Because he’s our tree warden, many Westporters assume Bruce Lindsay controls every tree in town.
Nope. According to state statute, tree wardens control only “trees (and shrubs) on public road or grounds.”
So Lindsay oversees approximately 120 miles of town-owned roads and rights of way. He also works with Parks and Rec and the Board of Education on their properties as needed.
Lindsay does not manage trees on private property, private roads and driveways, state roads, state parks, commercial property or non-profit private lands.
So what happens when a tree falls from one private property onto another? Who’s responsible for clean-up and damage?
Lindsay says that’s usually a matter of common law (case law), not statute. The process falls under the “act of God” rules. The affected neighbor pays for his own property damage — including tree removal, clean-up and related expenses.
Lindsay emphasizes: “The homeowner has no duty to his neighbors for property damage resulting from trees and branches falling from the homeowner’s property, especially when due to a true ‘act of God’ such as a severe wind, rain or snow.”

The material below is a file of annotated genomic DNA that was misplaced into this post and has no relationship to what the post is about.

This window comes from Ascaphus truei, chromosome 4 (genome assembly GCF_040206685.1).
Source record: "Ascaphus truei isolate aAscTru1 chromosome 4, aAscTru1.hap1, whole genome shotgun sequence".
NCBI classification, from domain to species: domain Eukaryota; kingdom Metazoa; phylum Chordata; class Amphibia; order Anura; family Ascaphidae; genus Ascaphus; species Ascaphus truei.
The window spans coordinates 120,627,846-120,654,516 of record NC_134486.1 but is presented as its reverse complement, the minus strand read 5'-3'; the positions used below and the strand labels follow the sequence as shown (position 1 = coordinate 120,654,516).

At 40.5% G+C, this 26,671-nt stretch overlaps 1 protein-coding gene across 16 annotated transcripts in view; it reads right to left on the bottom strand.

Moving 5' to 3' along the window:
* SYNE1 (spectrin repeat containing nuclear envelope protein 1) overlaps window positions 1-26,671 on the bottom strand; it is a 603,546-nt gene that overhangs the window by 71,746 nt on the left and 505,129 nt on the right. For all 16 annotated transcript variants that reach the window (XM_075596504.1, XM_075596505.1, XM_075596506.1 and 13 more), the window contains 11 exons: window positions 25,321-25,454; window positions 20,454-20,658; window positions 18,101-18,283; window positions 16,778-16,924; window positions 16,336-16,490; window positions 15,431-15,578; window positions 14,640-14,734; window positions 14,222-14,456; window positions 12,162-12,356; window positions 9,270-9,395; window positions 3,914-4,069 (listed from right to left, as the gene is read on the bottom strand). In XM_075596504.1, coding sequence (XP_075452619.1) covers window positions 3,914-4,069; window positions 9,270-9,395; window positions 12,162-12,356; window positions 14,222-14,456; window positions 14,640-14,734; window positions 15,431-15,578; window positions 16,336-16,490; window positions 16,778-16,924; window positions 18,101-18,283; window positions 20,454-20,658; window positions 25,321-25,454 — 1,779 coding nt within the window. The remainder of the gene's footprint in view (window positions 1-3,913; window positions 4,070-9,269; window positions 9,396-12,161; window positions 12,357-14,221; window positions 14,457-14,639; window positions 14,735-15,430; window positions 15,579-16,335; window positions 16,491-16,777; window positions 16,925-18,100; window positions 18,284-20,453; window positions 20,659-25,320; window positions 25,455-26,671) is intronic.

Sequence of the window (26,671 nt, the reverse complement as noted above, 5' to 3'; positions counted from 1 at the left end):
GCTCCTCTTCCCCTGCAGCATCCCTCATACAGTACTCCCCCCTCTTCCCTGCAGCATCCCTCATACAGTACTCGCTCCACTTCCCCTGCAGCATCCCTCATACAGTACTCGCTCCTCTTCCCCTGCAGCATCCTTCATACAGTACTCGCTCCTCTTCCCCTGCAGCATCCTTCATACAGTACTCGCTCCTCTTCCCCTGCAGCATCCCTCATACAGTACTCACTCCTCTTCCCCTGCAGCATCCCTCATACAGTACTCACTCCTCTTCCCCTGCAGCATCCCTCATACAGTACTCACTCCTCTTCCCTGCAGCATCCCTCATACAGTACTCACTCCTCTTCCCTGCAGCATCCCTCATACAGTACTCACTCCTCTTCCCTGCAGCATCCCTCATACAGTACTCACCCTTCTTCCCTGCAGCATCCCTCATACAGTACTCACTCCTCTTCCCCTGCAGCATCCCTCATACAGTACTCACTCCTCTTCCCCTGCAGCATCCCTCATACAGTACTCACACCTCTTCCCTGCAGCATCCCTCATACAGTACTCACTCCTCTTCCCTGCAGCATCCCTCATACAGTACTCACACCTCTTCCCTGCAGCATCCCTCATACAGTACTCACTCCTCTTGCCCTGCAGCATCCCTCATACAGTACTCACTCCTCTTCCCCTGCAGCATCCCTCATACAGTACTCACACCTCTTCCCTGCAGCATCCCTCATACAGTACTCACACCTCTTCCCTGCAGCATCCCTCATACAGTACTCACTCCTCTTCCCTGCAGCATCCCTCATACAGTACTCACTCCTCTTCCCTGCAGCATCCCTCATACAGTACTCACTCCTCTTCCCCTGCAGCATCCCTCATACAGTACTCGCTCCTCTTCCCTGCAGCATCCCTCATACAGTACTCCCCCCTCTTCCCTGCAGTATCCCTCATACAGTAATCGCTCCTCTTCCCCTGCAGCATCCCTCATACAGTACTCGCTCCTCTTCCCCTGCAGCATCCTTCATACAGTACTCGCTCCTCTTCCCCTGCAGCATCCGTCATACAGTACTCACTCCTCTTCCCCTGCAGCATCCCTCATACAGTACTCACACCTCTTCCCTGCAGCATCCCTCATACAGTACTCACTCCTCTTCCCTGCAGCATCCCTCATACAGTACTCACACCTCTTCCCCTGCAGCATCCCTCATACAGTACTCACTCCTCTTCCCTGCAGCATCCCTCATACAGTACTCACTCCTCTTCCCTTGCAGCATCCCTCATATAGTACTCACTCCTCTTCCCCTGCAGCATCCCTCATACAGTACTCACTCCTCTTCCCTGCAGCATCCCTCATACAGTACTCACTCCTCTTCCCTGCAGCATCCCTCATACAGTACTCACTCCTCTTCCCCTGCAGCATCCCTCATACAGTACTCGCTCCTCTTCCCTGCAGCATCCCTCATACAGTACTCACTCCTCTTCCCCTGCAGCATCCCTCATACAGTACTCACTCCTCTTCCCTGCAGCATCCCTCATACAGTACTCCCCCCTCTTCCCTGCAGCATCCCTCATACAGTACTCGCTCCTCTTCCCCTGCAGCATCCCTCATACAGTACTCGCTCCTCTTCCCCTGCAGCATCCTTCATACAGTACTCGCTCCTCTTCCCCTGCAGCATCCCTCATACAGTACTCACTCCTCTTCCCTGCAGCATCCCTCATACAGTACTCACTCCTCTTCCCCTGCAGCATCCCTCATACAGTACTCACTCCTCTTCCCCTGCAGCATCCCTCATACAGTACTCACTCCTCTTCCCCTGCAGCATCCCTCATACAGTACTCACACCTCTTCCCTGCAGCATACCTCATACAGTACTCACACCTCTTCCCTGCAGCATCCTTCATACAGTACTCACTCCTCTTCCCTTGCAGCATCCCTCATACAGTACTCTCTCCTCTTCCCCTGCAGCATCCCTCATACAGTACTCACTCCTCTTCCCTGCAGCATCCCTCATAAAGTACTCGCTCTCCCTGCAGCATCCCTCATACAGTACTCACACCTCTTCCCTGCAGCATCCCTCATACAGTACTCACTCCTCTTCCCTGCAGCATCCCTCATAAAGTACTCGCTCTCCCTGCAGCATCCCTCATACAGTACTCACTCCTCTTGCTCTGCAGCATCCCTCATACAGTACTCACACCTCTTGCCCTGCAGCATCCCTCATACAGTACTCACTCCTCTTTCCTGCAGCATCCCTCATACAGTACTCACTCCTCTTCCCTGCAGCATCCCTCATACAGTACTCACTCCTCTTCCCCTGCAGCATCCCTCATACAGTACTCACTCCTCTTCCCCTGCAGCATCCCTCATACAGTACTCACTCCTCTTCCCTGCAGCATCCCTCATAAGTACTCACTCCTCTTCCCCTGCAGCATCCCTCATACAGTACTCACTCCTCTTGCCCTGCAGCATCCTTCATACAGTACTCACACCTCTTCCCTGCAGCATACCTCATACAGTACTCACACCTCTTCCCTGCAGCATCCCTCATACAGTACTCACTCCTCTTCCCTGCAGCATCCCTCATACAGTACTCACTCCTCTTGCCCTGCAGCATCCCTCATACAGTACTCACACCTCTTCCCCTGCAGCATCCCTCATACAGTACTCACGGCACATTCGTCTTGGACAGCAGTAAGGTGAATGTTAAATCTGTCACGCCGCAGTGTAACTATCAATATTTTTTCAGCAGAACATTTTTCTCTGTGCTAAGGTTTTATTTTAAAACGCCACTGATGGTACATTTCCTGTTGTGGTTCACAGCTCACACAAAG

However, he adds — citing the state Office of Legislative Research — “as a general rule under the common law, a property owner has a duty to maintain the trees on his or her property in a way that prevents them from harming a neighbor’s property.
“If the property owner knows, or reasonably should know, that a defect in the trees (e.g., rot) poses an unreasonable danger to others, the owner must eliminate the danger. If the owner does not, he or she may be liable for the damage the tree causes.”
Lindsay often fields calls from residents who say that a neighbor’s dead trees hang over their yard, yet nothing is being done about them. That’s when it’s time to send a certified letter, and ask for relief in 30 days.
However, Lindsay emphasizes that no law requires this. Still, he says, it helps to have your complaint in writing.
Lindsay recommends that a homeowner hire an arborist to perform a ground-level assessment of surrounding trees, and issue a report of the findings. There may be a small fee associated with this assessment, depending on the company and intent to perform work.
But it’s the right — and neighborly — thing to do.